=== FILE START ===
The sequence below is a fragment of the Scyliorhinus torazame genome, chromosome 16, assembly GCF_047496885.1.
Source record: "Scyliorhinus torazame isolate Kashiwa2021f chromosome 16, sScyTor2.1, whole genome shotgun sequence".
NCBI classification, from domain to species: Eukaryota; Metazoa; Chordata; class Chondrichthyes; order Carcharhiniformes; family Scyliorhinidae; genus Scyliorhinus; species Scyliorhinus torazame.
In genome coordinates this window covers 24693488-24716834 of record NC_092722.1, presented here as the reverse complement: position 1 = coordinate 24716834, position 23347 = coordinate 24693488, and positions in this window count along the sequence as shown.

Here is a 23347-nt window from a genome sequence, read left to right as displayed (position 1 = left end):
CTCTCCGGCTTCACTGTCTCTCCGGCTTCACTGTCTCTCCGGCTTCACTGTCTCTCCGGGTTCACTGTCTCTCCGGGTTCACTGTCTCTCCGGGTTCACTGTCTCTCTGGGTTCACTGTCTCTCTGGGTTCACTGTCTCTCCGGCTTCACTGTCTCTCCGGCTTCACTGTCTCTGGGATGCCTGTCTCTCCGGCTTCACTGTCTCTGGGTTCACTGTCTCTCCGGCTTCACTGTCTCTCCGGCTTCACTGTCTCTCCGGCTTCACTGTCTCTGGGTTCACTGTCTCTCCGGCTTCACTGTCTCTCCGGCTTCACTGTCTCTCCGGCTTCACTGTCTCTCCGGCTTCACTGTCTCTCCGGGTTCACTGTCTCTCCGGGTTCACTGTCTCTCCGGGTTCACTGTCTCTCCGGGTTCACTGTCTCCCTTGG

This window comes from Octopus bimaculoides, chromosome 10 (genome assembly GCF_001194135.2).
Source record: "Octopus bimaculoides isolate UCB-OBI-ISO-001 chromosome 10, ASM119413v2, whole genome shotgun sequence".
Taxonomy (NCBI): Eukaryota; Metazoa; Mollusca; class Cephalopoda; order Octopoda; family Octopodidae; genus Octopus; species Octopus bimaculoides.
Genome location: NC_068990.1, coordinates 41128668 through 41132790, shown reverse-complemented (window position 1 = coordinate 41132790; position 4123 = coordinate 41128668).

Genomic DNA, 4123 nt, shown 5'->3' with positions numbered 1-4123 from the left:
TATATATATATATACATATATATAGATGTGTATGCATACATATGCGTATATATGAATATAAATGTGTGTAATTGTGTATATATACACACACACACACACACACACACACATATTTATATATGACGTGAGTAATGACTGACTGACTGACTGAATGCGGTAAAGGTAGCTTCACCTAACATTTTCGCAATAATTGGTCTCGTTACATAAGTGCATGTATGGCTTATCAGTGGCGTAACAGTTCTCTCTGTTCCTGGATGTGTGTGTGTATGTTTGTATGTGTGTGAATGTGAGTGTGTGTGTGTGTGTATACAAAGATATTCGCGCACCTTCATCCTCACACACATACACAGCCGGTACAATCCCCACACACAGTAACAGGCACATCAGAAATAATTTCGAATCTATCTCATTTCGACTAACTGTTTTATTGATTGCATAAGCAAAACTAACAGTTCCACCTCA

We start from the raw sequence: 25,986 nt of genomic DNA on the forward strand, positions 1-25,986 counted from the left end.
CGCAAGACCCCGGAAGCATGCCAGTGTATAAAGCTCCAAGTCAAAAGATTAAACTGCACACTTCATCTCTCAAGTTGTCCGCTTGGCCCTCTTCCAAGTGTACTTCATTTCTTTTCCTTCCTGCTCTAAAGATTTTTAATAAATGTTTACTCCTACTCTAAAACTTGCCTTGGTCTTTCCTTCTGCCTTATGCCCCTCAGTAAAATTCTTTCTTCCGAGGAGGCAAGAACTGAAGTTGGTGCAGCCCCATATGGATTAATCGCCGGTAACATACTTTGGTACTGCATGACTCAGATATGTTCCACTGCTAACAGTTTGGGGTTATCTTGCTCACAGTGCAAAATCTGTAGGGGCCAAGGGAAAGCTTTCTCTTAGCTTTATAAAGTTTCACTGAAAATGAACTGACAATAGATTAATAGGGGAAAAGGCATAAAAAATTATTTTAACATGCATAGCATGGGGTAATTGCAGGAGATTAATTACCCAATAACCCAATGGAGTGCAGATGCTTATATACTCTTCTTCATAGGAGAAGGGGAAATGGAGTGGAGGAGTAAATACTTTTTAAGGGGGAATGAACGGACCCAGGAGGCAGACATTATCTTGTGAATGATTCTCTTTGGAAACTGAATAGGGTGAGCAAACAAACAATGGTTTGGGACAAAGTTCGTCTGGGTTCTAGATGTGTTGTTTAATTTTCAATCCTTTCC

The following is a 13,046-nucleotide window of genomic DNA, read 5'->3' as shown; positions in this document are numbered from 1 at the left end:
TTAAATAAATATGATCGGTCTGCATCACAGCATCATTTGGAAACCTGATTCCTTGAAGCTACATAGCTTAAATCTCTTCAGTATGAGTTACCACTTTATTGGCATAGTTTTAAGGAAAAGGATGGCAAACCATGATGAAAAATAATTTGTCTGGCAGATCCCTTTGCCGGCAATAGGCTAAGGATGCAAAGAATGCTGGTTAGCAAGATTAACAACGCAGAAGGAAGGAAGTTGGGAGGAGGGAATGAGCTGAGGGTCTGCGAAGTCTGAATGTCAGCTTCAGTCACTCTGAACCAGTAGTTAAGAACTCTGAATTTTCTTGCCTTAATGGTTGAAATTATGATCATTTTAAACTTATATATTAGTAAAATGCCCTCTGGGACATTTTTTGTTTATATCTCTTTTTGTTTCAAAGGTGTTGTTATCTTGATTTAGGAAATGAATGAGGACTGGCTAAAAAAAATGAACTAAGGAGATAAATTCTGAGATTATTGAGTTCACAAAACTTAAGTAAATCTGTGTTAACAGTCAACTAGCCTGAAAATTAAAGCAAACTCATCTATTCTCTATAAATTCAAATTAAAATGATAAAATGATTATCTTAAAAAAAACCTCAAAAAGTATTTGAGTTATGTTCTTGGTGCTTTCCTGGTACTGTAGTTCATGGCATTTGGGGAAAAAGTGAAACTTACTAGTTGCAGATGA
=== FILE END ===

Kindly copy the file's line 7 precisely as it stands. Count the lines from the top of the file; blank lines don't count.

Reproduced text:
This window comes from Octopus bimaculoides, chromosome 10 (genome assembly GCF_001194135.2).